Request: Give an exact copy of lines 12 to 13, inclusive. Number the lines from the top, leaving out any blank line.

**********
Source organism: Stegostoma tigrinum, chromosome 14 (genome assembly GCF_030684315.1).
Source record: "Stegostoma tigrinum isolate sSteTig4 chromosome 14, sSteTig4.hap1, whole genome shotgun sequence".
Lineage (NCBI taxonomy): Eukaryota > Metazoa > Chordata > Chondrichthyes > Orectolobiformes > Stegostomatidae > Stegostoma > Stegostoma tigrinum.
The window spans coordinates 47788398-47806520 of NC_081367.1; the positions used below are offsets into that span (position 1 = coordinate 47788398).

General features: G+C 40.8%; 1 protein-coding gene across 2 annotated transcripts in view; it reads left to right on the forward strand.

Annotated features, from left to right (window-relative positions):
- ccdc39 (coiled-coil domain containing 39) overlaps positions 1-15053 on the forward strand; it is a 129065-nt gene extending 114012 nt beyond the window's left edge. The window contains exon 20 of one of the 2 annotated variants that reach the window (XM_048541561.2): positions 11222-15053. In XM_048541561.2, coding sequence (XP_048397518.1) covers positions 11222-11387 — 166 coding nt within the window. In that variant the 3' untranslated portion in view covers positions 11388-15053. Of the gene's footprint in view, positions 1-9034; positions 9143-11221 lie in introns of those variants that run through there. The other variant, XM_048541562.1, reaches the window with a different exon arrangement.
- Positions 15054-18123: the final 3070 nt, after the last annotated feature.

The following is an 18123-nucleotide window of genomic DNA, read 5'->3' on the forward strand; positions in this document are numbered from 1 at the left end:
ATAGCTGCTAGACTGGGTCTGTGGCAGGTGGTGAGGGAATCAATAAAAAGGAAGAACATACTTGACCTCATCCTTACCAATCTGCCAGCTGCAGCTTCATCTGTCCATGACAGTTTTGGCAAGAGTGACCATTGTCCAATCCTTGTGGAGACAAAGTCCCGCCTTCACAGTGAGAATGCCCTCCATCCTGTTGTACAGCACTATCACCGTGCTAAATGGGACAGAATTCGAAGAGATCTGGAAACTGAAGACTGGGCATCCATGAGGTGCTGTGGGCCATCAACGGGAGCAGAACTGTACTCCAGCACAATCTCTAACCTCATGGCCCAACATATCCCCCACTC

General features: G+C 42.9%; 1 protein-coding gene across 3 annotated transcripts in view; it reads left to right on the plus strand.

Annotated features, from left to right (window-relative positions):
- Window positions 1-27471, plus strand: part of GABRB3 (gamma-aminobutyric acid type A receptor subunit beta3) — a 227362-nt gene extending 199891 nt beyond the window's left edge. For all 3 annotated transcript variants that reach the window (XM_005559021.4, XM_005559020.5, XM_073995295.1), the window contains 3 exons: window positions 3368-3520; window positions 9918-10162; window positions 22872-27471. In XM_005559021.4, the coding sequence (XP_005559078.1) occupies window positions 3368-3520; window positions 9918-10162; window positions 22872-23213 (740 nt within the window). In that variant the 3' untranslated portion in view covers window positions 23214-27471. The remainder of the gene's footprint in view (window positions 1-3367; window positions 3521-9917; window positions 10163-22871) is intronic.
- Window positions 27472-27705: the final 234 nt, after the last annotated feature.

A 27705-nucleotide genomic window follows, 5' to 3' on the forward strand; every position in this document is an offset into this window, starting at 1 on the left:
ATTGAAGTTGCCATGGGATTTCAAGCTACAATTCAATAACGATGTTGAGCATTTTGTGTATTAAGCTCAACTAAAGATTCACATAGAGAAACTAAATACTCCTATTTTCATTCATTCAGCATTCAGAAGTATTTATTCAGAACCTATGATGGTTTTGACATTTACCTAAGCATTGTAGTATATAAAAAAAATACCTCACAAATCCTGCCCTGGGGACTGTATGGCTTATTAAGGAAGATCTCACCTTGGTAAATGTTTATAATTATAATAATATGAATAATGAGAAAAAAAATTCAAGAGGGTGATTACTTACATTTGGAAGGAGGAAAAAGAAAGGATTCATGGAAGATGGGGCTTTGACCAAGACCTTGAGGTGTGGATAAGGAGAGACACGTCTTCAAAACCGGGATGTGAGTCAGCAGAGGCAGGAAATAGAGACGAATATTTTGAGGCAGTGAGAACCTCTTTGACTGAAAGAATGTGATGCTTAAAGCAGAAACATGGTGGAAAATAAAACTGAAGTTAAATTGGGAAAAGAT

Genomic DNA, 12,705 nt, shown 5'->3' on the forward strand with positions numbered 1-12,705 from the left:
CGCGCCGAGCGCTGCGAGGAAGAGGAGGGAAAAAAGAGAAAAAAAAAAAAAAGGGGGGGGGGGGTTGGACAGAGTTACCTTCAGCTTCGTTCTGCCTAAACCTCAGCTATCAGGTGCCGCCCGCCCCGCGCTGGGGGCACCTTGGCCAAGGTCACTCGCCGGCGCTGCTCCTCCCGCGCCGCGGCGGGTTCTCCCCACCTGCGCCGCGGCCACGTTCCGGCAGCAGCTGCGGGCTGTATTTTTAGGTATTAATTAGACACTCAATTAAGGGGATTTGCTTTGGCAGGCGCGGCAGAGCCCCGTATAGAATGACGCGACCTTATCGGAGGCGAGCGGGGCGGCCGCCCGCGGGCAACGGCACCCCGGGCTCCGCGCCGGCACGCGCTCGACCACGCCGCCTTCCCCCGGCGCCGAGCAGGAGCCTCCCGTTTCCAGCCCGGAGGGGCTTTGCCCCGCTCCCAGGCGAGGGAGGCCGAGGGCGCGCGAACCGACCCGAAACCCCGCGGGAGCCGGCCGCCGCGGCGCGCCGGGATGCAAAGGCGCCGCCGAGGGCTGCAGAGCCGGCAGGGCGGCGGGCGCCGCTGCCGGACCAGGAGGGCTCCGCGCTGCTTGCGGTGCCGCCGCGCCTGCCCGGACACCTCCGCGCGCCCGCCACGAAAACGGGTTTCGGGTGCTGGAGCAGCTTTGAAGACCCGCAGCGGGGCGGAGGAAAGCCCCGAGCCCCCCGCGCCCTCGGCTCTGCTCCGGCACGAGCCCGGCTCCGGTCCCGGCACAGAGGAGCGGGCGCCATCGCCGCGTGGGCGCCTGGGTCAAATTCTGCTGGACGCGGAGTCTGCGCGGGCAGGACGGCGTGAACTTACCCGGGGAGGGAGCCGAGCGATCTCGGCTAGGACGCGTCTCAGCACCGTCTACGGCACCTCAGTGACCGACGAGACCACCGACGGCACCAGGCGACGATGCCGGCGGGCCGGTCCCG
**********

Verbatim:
Annotated features, from left to right (window-relative positions):
- Window positions 1-27471, plus strand: part of GABRB3 (gamma-aminobutyric acid type A receptor subunit beta3) — a 227362-nt gene extending 199891 nt beyond the window's left edge. For all 3 annotated transcript variants that reach the window (XM_005559021.4, XM_005559020.5, XM_073995295.1), the window contains 3 exons: window positions 3368-3520; window positions 9918-10162; window positions 22872-27471. In XM_005559021.4, the coding sequence (XP_005559078.1) occupies window positions 3368-3520; window positions 9918-10162; window positions 22872-23213 (740 nt within the window). In that variant the 3' untranslated portion in view covers window positions 23214-27471. The remainder of the gene's footprint in view (window positions 1-3367; window positions 3521-9917; window positions 10163-22871) is intronic.